Vitamins like minerals are essential nutrients for cattle. As a group, they are involved in all aspects of the animal’s metabolism including growth, reproduction and health. There are two general classes of vitamins. These include the water-soluble and fat-soluble vitamins. The water-soluble ones include the B vitamins and vitamin C. Fat-soluble vitamins include A, D, E and K.
As indicated, all are essential, however, with beef cattle we generally concern ourselves only with fat-soluble vitamins. In most situations rumen bacteria supply the animal with an adequate source of B vitamins as well as vitamin K. While there are some exceptions to this statement (i.e. the role of thiamine in treatment and prevention of polio in cattle), this article will focus on the fat-soluble vitamins.
In terms of function, vitamin A is important for vision, reproduction and immune function, while vitamin D plays a critical role in calcium and phosphorus metabolism and bone growth. Vitamin E is an important antioxidant that interacts with selenium to provide protection to cells and tissues and is involved with immune function. As their group name implies, they are soluble in fat and are stored by the body in adipose tissue and the liver. This is important, as it means that these vitamins do not need to be supplied daily to the animal. This contrasts with water-soluble vitamins where a daily supply (from the rumen microbes or the diet) is required.
Common questions regarding supplementation of fat-soluble vitamins focus on the need, timing and method of supplementation. To help address these questions, let’s first look at why we need to supplement.
It is obvious from the partial list of metabolic functions given above, that these vitamins are critical to the normal functioning of an animal. We also need to recognize that the level of vitamin A and E in common feed sources varies widely with time of the year, as well as the type and form of the feed. Generally speaking, fresh pasture and harvested green, leafy forages have relatively high levels of vitamin A and E. However, drought, extensive storage and/or processing can result in marked reductions in concentration. Cereal grains are poor sources of vitamin A. With respect to vitamin D, while forages are an important source of a precursor for this vitamin, cattle are able to synthesize vitamin D if exposed to adequate sunlight.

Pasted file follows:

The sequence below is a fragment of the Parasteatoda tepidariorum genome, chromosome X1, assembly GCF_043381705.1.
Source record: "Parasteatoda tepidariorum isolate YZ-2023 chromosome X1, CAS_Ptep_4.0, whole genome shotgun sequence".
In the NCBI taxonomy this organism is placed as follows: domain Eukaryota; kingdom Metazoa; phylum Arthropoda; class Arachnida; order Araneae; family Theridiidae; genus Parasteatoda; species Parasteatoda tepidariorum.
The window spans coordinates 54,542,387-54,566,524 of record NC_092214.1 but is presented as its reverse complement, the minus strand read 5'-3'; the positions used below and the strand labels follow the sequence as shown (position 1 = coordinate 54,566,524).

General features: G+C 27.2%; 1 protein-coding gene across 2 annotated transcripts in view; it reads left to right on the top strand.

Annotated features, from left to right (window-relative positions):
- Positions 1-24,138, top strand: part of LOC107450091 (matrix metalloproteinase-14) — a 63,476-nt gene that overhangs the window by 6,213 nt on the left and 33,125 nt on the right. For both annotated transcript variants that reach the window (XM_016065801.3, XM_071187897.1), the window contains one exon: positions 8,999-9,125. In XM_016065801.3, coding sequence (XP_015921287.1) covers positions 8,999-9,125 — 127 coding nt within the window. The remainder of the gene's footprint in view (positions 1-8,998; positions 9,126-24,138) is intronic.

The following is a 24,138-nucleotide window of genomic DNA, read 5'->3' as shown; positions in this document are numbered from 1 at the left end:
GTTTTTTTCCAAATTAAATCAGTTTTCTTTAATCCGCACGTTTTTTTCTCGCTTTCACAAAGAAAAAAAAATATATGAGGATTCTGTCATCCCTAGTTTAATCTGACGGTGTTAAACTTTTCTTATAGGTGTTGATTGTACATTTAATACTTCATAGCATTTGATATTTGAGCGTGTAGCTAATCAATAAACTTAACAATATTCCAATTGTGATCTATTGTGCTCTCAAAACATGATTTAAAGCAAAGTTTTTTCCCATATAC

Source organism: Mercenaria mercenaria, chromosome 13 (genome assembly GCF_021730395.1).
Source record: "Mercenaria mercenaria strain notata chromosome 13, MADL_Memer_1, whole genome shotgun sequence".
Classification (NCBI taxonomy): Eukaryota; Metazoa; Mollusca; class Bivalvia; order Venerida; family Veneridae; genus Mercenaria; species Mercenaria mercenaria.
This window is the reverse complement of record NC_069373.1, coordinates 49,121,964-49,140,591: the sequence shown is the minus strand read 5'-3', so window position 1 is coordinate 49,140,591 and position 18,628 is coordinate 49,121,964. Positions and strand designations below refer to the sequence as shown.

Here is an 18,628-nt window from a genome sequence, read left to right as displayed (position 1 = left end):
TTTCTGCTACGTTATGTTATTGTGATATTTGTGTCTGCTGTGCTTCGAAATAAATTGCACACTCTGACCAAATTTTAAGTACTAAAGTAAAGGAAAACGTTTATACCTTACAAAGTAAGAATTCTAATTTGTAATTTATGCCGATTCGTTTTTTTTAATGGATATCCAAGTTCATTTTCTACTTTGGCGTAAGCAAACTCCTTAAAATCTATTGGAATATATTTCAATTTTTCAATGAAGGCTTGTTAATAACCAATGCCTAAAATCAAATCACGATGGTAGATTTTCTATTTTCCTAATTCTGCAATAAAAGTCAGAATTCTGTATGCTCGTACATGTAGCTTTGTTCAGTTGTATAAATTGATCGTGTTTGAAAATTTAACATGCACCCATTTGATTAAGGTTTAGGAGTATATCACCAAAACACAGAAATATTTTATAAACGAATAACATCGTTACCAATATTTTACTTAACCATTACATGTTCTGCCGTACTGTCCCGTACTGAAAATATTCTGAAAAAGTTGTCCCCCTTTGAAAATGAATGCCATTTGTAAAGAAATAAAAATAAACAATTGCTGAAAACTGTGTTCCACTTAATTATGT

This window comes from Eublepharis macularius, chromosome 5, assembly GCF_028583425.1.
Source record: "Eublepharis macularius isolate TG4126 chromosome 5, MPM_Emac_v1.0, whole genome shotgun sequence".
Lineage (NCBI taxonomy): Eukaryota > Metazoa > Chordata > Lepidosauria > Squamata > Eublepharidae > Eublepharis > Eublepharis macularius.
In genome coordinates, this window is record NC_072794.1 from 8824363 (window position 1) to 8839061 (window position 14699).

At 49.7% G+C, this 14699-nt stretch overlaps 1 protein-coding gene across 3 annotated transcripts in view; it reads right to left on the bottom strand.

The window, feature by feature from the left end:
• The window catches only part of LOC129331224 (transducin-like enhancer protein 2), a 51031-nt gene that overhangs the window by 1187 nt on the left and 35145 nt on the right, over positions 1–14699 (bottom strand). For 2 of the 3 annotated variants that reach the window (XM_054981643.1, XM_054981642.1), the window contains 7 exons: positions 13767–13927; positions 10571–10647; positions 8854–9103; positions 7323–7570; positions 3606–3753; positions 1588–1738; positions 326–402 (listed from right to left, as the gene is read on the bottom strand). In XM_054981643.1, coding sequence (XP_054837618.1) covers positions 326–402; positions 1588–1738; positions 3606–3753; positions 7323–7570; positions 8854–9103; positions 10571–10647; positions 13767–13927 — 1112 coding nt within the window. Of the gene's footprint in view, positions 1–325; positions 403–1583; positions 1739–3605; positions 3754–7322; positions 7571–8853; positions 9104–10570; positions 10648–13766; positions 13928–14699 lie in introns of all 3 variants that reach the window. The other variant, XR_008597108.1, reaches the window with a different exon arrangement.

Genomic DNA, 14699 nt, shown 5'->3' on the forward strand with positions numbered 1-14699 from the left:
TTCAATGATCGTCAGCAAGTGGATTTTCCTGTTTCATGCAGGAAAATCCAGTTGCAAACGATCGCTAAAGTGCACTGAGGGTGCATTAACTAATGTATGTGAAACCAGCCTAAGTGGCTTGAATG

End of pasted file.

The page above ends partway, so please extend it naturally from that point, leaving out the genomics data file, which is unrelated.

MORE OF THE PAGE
The result of this variation in forage vitamin content is that the need to supplement varies seasonally. Cattle grazing fresh green pasture in the spring and summer generally do not require supplementation. Further, since the body stores these vitamins, they typically have a two- to three-month supply when coming off pasture. However, during the winter, when cattle are fed conserved forages and daylight is short, the need for supplementation increases for all three vitamins, particularly as calving approaches.
Vitamin requirements are given as international units (IU) per kilogram (kg) of feed dry matter (DM). For example, according to the National Research Council (NRC 2000 update), vitamin A and D requirements for growing cattle are 2,200 and 270 IU per kg of DM, respectively. Respective values for pregnant and lactating cows are 2,800 and 3,900 IU per kg of DM. Values for vitamin E are not as clear. NRC (2000 update) recommends between 15 and 60 IU per kg of DM for growing calves and up to 100 IU per day of added vitamin E to finishing diets. Higher levels of vitamin E (i.e. 100 IU per kg DM) in receiving rations may help to improve immune function in stressed calves.
More from the Canadian Cattlemen website: Vitamin E, selenium requirements an open book
With respect to method of supplementation, there are two basic approaches. A two- to three-month supply of A, D and/or E can be injected intramuscularly as per label/veterinary instructions. While this is a tried-and-true method of supplementation, it is generally not recommended as intramuscular injections result in carcass tissue damage. The preferred method is via the feed typically as part of a mineral program or through a specific vitamin supplement.
To illustrate the former, consider a pregnant beef cow consuming 12 kilograms of DM. This cow requires approximately 33,000 IU of vitamin A and 3,300 IU of vitamin D, daily. Consider that the commercial mineral available to this cow contains 450,000 and 45,000 IU of vitamin A and D per kg, respectively. At a consumption rate of 75 grams (2-1/2 ounces), the cow receives 33,750 IU of vitamin A and 3,300 IU of vitamin D daily, matching her requirement. As with calves, the vitamin E requirement for breeding cows is not well defined, but has been suggested to range from 200 to 300 IU per kg for pregnant cows (Source Alberta Agriculture and Rural Development). To achieve an intake of 200 IU per day, the mineral fed to this cow would need to contain approximately 2,700 IU of vitamin E per kg.
The bottom line is that calving season is approaching and now is the time to review your feeding program. As with mineral feeding, adequate vitamin nutrition is key to a successful calving and rebreeding season.